Heroes Without Capes: WP Nursing Grad Xanilyn Red ’17

Xanilyn Red works alongside her father, Valentine.

What’s been the hardest part about your job during this situation?

“My relationship with death isn’t a new one; I’ve gotten used to experiencing death as an ICU nurse. But this pandemic has drained me emotionally to a new level, as no one who works in healthcare could have ever anticipated this great of volume of death to ever occur,” says William Paterson University nursing graduate Xanilyn Red ‘17.

“The hardest part of my job is maintaining my emotional integrity throughout my shift. This disease has no cure, and these patients crash quickly. Having to pour your heart, soul and sweat into keeping someone alive, only to have them die and having to FaceTime with their loved ones to deliver the news and witness their final interaction together, then to have to continue and be present, and work to keep your other crashing patients alive: It’s a lot to handle,” Red says. 

You are seeing the effects of COVID-19 in a way that most people won’t get to see it. What do you want the average person to know about this virus?

 “I want the average person to not underestimate this virus, but to also not live in fear of it,” Red says.

“This virus does not discriminate on age, sex, race, religion and can impact people very mildly to very severely. The conversation should be geared  towards how to avoid contracting the virus and how to avoid spreading it. Many people can be vectors for the virus and are contagious, despite not presenting symptoms. It's imperative that we continue with the measures we are doing and transition back to normalcy slowly. Eradicating this disease calls on the compliance of the entire nation.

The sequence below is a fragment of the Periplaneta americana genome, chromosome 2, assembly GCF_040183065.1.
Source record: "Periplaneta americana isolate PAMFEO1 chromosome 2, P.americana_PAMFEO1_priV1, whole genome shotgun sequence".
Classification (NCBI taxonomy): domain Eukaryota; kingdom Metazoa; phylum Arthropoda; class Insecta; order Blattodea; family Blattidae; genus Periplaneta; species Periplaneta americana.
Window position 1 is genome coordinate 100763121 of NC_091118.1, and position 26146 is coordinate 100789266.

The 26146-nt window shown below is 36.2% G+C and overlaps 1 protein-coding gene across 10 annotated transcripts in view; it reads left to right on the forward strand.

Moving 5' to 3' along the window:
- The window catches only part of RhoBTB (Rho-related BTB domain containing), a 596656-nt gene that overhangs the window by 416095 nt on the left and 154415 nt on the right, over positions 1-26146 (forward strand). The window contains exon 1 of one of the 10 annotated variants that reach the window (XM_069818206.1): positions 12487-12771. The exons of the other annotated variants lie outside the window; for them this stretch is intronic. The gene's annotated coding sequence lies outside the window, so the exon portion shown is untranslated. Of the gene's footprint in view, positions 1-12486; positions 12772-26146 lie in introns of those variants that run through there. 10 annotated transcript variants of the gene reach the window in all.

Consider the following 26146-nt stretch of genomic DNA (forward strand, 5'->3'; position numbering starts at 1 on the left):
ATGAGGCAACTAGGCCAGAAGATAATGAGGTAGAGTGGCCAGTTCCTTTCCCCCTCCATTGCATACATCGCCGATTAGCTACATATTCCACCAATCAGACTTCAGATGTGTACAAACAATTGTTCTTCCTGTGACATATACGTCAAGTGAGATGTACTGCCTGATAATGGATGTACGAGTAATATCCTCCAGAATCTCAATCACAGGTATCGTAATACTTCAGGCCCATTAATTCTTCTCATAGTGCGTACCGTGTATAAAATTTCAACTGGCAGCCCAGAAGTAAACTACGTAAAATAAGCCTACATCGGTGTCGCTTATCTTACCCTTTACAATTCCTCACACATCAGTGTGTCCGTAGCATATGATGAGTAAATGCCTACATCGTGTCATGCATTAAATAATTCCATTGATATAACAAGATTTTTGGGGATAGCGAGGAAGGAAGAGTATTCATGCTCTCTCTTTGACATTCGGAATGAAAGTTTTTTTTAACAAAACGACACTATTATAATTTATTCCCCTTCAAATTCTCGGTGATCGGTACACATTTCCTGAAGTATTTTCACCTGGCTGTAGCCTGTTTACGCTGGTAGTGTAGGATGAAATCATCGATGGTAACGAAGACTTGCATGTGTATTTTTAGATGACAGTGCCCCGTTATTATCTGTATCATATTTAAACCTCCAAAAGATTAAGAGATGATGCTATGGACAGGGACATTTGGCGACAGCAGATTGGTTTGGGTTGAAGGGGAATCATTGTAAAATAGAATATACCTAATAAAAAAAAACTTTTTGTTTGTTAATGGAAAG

“I wish for no one to ever see what I see in the ICU.”

Your dad works in the same hospital as a respiratory therapist. How has that been during the pandemic? 

“At the start of this pandemic, I drove myself crazy worrying about my dad. Due to his age and past medical history, he’s considered high risk. Plus seeing all these patients that are even younger and healthier than him and dying, it’s impossible not to imagine worst case scenario,” Red says. “Both my parents work in healthcare, so the thought of both of them being exposed to COVID-19 was my worst nightmare.”

“Discussing my concerns with my family and creating protocols for coming home post-shift has lessened my anxiety and has let me be able to reframe my mindset from being ‘what if’ to becoming more present when we are all together,” the alumna adds. 

“In terms of working with my father, I actually look forward to the shifts we both work together. It’s definitely an experience that has tested and strengthened our relationship because we’ve had to have some deep conversation about the future. But ultimately, there’s no other person I’d rather fight this battle with.”  

What’s the best thing you have witnessed at work recently? 

“My team is what keeps me going—they embody resilience. Seeing staff from different departments joining forces with ICU and putting in their full effort is really inspiring,” Red says, explaining how the pandemic “overwhelmed” the hospital’s 28-bed intensive care unit.

Other patient care areas subsequently had to be transitioned to take care of ICU patients, pediatric ICU nurses have been cross-trained, and nurses from other departments that had previous ICU experience have been recruited, too.

“Also, seeing the efforts of the community has truly resonated with me, where I feel like I’m not alone when I’m at work. We’re all truly fighting this battle together,” Red says. “Many people have reached out to donate homemade masks and care packages, and local business have donated food to the hospital as well. Any light of positivity goes a really long way for the morale of our staff, and is tremendously appreciated for keeping us going.

“And despite all the bad coming out of this, there are patients that are improving and getting better. Whenever I come onto my night shift, and the day shift updates me that a patient I took care of has been downgraded or discharged—there is no greater feeling of relief,” Red explains.

“Every life that is saved makes this fight all worth it.”